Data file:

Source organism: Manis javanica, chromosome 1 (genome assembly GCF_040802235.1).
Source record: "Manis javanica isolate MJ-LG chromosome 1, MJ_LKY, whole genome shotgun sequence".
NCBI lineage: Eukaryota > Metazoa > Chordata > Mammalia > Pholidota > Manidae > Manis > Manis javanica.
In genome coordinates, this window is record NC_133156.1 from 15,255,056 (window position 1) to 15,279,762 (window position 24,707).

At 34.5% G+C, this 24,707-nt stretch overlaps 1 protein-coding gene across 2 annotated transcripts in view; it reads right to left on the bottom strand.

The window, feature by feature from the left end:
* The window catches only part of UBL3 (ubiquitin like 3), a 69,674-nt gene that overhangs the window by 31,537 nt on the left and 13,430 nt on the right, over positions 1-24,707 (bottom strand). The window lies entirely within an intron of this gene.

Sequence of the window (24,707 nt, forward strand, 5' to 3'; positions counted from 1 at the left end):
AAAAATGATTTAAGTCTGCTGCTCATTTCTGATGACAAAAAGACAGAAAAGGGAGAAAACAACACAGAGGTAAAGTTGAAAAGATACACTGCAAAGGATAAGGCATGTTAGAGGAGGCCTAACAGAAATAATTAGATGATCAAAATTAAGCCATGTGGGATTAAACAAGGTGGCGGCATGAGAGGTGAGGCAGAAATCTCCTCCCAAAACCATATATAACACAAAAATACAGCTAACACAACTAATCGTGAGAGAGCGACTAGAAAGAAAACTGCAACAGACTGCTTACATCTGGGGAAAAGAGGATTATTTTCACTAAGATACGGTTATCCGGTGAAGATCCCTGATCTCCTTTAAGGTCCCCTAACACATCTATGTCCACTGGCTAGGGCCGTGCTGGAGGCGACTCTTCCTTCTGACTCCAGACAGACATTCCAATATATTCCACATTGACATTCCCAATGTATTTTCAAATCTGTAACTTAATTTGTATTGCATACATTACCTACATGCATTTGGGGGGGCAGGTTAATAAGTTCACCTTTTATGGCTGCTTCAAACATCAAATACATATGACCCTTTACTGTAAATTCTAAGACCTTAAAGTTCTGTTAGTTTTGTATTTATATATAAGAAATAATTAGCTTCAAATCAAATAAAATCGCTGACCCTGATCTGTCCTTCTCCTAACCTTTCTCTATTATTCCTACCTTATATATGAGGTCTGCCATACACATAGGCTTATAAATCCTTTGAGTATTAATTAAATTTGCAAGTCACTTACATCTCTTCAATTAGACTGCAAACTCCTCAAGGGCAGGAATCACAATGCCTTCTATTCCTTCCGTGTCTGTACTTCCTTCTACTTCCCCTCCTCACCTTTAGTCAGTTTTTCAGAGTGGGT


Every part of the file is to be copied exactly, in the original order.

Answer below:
Source organism: Manis javanica, chromosome 1 (genome assembly GCF_040802235.1).
Source record: "Manis javanica isolate MJ-LG chromosome 1, MJ_LKY, whole genome shotgun sequence".
NCBI lineage: Eukaryota > Metazoa > Chordata > Mammalia > Pholidota > Manidae > Manis > Manis javanica.
In genome coordinates, this window is record NC_133156.1 from 15,255,056 (window position 1) to 15,279,762 (window position 24,707).

At 34.5% G+C, this 24,707-nt stretch overlaps 1 protein-coding gene across 2 annotated transcripts in view; it reads right to left on the bottom strand.

The window, feature by feature from the left end:
* The window catches only part of UBL3 (ubiquitin like 3), a 69,674-nt gene that overhangs the window by 31,537 nt on the left and 13,430 nt on the right, over positions 1-24,707 (bottom strand). The window lies entirely within an intron of this gene.

Sequence of the window (24,707 nt, forward strand, 5' to 3'; positions counted from 1 at the left end):
AAAAATGATTTAAGTCTGCTGCTCATTTCTGATGACAAAAAGACAGAAAAGGGAGAAAACAACACAGAGGTAAAGTTGAAAAGATACACTGCAAAGGATAAGGCATGTTAGAGGAGGCCTAACAGAAATAATTAGATGATCAAAATTAAGCCATGTGGGATTAAACAAGGTGGCGGCATGAGAGGTGAGGCAGAAATCTCCTCCCAAAACCATATATAACACAAAAATACAGCTAACACAACTAATCGTGAGAGAGCGACTAGAAAGAAAACTGCAACAGACTGCTTACATCTGGGGAAAAGAGGATTATTTTCACTAAGATACGGTTATCCGGTGAAGATCCCTGATCTCCTTTAAGGTCCCCTAACACATCTATGTCCACTGGCTAGGGCCGTGCTGGAGGCGACTCTTCCTTCTGACTCCAGACAGACATTCCAATATATTCCACATTGACATTCCCAATGTATTTTCAAATCTGTAACTTAATTTGTATTGCATACATTACCTACATGCATTTGGGGGGGCAGGTTAATAAGTTCACCTTTTATGGCTGCTTCAAACATCAAATACATATGACCCTTTACTGTAAATTCTAAGACCTTAAAGTTCTGTTAGTTTTGTATTTATATATAAGAAATAATTAGCTTCAAATCAAATAAAATCGCTGACCCTGATCTGTCCTTCTCCTAACCTTTCTCTATTATTCCTACCTTATATATGAGGTCTGCCATACACATAGGCTTATAAATCCTTTGAGTATTAATTAAATTTGCAAGTCACTTACATCTCTTCAATTAGACTGCAAACTCCTCAAGGGCAGGAATCACAATGCCTTCTATTCCTTCCGTGTCTGTACTTCCTTCTACTTCCCCTCCTCACCTTTAGTCAGTTTTTCAGAGTGGGT